Saturday, April 2, 2011

Autism Understanding and Acceptance:Open Letter to the World

Awareness is not enough.

We (The Autism Community) need for you to know what Autism is.
We can only achieve that through Autism Understanding and Acceptance.

Awareness of autism has risen dramatically in the past few years, and awareness is certainly a good place to start. Increased awareness has helped parents get earlier diagnoses for their children, and it has helped secure funding for research. However, it hasn’t done much to change public perception of what autism really is.

This is a call out to the world to understand the people and the disorder.
This is a call out to the world to accept the people and the disorder.

You can not understand or accept the people until you understand and accept the Autism they have.

Autism is a part of who they are.

The media has focused almost entirely on children with autism – but children grow up. In a society where one in 110 children is diagnosed with autism (the latest figures from the Centers for Disease Control), no one can afford to ignore the significance of this disability. People with autism are children, teenagers, adults, men, women, scientists, programmers, engineers, unemployed, in care homes … too many of them continue to be bullied, to be judged, or to just be ignored.

Each person is unique. Each person has their own unique set of strengths and weaknesses just like you or I.

The charities, the organizations, the groups, the parents, the people with Autism themselves... we ask you... no, we need you to know what Autism really is.

Today, we ask for your Autism Understanding and Acceptance.

This is what Autism is to us...

Autism means we never know what is going to happen when we leave the house. A trip to Dairy Queen is usually a huge treat, but if James is having a day where his senses are more out of sync it could be very painful and result in having to leave with no treat at all.

It means meeting "friends" at the park and watching James choose to play alone because he either doesn't want to interact or doesn't know how to interact depending on the day. It also means listening to other children ask their parents for friends to come play, but never James.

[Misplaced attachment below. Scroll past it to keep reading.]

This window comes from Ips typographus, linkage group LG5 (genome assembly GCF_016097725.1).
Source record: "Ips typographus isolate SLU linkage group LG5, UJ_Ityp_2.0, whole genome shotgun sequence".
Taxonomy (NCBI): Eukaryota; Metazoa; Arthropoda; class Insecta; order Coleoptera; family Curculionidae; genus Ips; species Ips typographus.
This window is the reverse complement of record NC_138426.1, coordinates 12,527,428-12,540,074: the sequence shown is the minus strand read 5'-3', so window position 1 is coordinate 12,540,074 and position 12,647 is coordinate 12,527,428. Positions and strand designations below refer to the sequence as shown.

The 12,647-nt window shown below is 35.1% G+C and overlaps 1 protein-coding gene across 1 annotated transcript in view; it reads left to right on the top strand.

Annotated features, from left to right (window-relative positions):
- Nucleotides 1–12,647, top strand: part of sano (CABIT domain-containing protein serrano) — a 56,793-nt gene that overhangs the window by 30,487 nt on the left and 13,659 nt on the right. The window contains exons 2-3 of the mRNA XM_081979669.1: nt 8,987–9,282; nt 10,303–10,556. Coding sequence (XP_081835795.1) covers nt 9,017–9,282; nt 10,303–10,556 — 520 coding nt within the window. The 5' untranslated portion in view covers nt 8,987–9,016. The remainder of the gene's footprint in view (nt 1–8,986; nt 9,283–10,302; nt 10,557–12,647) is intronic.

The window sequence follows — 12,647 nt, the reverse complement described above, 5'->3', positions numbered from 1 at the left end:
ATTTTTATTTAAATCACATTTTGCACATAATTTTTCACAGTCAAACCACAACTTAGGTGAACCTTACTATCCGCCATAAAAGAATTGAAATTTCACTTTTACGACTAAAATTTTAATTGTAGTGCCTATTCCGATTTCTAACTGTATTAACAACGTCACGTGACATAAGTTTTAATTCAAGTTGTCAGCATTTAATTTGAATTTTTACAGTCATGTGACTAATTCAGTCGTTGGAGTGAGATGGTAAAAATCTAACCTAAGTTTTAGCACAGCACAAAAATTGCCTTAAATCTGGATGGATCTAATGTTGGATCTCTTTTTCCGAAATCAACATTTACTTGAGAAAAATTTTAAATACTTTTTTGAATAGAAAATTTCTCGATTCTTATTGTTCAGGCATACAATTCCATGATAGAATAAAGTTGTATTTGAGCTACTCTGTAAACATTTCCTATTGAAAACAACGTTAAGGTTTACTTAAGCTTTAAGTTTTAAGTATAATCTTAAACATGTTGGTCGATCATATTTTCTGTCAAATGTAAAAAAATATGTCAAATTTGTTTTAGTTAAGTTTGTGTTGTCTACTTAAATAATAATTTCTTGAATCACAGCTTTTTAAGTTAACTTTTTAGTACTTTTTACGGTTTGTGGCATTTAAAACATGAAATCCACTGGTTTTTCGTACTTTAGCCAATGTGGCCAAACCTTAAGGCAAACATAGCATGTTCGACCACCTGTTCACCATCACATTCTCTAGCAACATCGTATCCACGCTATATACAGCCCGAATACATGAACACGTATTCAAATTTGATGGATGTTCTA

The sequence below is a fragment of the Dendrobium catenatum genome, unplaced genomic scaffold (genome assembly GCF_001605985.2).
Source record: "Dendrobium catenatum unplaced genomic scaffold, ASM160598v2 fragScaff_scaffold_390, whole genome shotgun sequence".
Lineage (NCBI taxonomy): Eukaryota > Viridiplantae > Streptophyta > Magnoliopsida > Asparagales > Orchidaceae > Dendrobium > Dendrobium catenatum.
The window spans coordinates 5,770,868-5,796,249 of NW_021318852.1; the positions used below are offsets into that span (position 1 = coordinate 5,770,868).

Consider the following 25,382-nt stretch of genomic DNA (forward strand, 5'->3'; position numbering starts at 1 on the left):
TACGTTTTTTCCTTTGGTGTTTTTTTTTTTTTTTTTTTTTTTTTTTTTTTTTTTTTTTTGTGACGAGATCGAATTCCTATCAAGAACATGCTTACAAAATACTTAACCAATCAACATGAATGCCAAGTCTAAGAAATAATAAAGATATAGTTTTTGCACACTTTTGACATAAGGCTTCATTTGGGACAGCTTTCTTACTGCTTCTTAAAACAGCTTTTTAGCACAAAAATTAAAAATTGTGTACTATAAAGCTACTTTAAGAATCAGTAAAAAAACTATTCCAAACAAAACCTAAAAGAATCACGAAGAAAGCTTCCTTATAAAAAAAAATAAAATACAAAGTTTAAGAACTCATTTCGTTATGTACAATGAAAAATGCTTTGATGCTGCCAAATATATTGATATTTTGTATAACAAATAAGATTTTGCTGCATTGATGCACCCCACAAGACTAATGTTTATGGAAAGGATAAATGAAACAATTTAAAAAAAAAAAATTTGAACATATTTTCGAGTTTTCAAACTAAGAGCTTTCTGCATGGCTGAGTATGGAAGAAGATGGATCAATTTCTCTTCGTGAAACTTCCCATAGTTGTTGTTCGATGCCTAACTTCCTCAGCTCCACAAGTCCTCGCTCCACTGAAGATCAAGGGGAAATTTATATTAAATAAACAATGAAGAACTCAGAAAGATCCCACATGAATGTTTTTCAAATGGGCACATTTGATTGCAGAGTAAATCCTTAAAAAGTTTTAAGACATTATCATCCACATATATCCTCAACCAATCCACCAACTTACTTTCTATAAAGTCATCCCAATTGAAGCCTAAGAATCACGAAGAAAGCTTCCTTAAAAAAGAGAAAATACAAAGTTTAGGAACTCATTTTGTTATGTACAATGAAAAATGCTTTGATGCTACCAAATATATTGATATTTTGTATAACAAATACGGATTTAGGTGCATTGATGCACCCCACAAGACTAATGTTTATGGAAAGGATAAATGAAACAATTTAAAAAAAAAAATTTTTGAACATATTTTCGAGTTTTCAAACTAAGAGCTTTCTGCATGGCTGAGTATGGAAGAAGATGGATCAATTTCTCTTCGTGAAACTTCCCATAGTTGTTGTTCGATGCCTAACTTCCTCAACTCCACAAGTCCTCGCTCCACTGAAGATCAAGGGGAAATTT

It means trying to deal with meltdowns in public places and seeing the looks on other parents faces that indicate their opinion of your parenting. And me thinking "if you only knew what I was dealing with, you wouldn't judge me".

Autism is wanting so badly for your child to express some likes or dislikes. Wanting him to tell you what he wants for his birthday, or Christmas, or even dinner. But having to be content with guessing. When he is feeling sick all he can tell me is "hurts", not where or how, and it becomes a big guessing game of what is wrong, until he throws up.

Sometimes he is so absorbed in his own world it is more work then it is worth to get him dressed. Things I know he can do for himself become major tasks because you just can't get him to focus long enough to do it. I often feel like a broken record asking things over and over again with no sign of comprehension until 30 minutes later when he miraculously goes and puts his shoes on to go to school.

And while they are much harder to see, there are so many good things about Autism. To me being "Autistic" explains so much about James' personality, his likes and dislikes, and how he thinks and learns.

It means so much more work at teaching him things that come naturally to other children, but at the same time there is so much more cause to celebrate. We get to celebrate each and every bit of progress he makes, no matter how small it is.

It means having to look so much harder for his strengths. But once we find them he can progress so much more quickly. He is such a smart and talented boy.

It means that he may not answer our questions very often, but when he does we know he is being truthful. James has never told a lie.

I am so much more appreciative of each and every smile or brief bit of eye contact.

While his social skills are lacking, I see the way he interacts with his brother and it gives me hope. He is truly concerned for him at times and worries about what he is doing and if he is safe.

Autism is a huge part of who James is. When we first found out about it the doctor told us to make sure to remember that he "has Autism" he is not "Autistic". But through this past year I have come to realize more and more that while he is "James" first, he is still "Autistic" and I don't think I would change that for the world.

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